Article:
5. No, because Captain Beefheart didn’t position himself as a bluesman. The best of the blues graduated to rock ‘n roll. I think the historical/educational importance of the genre, as tonyola pointed out, is valid.

  6. As with power-pop, I feel like whenever an artist transcends da blooze — that is, “expresses those emotions in novel ways,” as Mr. Mod puts it — he/she no longer becomes a blues artist. I really don’t consider Chuck Berry blues for this reason. (Though I willingly admit I may be flat-out wrong.) Nick Cave is another artist who has drawn heavily on blues for almost his entire career, and is never, ever playing da blooze. Same with his erstwhile ladyfriend PJ Harvey.

    Jungleland2 mentioned University Blues. Hilarious. Reminds me of this book I read a few months ago; it wasn’t bad, even though I initially thought the premise was kinda dopey.


    Much better at that sort of book, though, is Jesse Sublett, former member of The Skunks. Anyone heard of him?


    Sorry for that little detour. As some of you know, I have a side obsession with detective/noir/crime fiction.

  7. Also, I just read an online article about The White Stripes. They are releasing their final concert (from 2007) on vinyl, and it apparently leans heavily on blues covers. Like you, Mr. Mod, I am ambivalent/indifferent about a lot of what Jack White does, but I do feel he tries to do something interesting with da blooze.

  8. Agreed, Oats. With White Stripes’ penchant for minimalism, maybe they were the Wire of the blues.

  9. I have a decent amount of blues recordings and I voted for the cap, although I put the date at about 1962 because I think that was the year that Howling Wolf put out Killing Floor. I can’t even listen to the Blues anymore except for an occasional song by Howlin’ Wolf, Elmore James and Robert Johnson.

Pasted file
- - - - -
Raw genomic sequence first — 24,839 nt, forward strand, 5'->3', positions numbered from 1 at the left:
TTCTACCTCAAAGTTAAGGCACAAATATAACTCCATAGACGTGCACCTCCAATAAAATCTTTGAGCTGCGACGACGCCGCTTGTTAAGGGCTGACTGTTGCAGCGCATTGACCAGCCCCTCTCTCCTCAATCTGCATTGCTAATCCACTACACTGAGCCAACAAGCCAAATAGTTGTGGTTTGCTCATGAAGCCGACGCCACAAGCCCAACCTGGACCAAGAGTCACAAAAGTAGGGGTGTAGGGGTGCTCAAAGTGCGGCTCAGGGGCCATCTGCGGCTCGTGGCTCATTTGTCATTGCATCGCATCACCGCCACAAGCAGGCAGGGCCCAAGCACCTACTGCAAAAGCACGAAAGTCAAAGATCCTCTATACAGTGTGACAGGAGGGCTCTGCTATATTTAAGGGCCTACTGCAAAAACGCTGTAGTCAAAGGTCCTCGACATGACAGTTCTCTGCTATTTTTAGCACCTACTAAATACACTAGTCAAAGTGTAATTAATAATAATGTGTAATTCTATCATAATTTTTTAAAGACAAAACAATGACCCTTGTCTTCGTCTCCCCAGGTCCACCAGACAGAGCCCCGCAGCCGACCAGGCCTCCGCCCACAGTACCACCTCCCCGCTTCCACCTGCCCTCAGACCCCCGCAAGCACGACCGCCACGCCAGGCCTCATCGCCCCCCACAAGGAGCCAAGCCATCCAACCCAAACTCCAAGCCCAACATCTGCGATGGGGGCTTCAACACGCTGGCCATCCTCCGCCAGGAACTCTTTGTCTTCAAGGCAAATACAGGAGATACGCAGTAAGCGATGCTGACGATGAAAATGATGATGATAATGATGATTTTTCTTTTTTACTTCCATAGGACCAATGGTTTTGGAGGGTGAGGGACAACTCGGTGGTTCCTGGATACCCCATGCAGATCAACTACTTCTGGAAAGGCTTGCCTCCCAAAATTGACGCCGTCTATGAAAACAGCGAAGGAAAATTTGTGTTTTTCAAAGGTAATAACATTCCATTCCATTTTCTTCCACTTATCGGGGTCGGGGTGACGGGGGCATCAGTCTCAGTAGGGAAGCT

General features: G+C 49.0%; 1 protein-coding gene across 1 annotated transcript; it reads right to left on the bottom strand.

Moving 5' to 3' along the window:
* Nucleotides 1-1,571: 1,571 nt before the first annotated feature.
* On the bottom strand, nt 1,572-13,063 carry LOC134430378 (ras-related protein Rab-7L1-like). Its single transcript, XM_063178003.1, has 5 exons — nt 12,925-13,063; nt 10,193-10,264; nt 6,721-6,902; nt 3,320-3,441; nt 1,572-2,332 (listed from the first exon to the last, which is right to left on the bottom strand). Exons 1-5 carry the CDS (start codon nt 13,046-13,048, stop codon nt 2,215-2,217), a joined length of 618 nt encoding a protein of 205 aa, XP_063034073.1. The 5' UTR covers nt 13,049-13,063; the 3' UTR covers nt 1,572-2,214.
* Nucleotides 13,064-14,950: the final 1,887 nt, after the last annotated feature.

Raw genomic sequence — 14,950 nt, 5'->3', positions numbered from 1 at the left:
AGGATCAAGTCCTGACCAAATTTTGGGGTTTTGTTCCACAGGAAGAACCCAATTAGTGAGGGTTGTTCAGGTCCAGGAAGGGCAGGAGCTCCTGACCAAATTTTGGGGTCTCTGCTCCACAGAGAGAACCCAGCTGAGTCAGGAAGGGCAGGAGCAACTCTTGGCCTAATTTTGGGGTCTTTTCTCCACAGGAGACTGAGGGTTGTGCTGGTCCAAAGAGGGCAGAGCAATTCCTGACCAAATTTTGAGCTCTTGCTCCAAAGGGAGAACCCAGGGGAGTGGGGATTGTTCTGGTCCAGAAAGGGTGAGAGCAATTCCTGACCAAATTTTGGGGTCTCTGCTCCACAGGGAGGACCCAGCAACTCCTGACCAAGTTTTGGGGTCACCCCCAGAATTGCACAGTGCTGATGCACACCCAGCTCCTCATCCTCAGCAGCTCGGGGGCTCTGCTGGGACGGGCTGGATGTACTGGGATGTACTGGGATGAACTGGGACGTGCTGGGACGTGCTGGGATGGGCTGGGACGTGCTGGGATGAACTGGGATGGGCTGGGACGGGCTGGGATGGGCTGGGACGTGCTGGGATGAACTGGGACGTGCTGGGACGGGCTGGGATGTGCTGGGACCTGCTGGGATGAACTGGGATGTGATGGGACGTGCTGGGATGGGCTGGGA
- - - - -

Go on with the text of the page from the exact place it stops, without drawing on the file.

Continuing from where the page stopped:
I don’t like Buddy Guy and in fact walked out of a show a few years ago (I was there to see Los Lobos, who opened and were great). He personifies the formula: two or three fast blues songs followed by a slow one, all with some majorly wanking solos, then repeat. To be fair, the breaking point came, not after a guitar solo, but when a woman in the extremely white and privileged looking audience yelled out “You’re the real deal, Buddy!”

    I also think that Jazz and Country could be capped at about 1962 without many major losses, but I recognize I might be in the minority here.

  10. BigSteve

    Chris Whitley, now there’s a guy that took the blues in a whole new direction. Another recommendation would be Little Axe, the name Skip McDonald (Sugarhill Gang, Tackhead) uses when he records blues-based material in a more modern electronic setting.

  11. 2000 Man

    I’m kinda with you on this, Mod. I have a friend that adores the Blues and not in some university way. He goes out of his way to find the crazy one man bands, guys with “curiously tuned guitars” like T Model Ford and every now and then some white guy that’s all twenty minute guitar solos. It could be worse, but I don’t want to put a cap on it since he seems to enjoy it so much.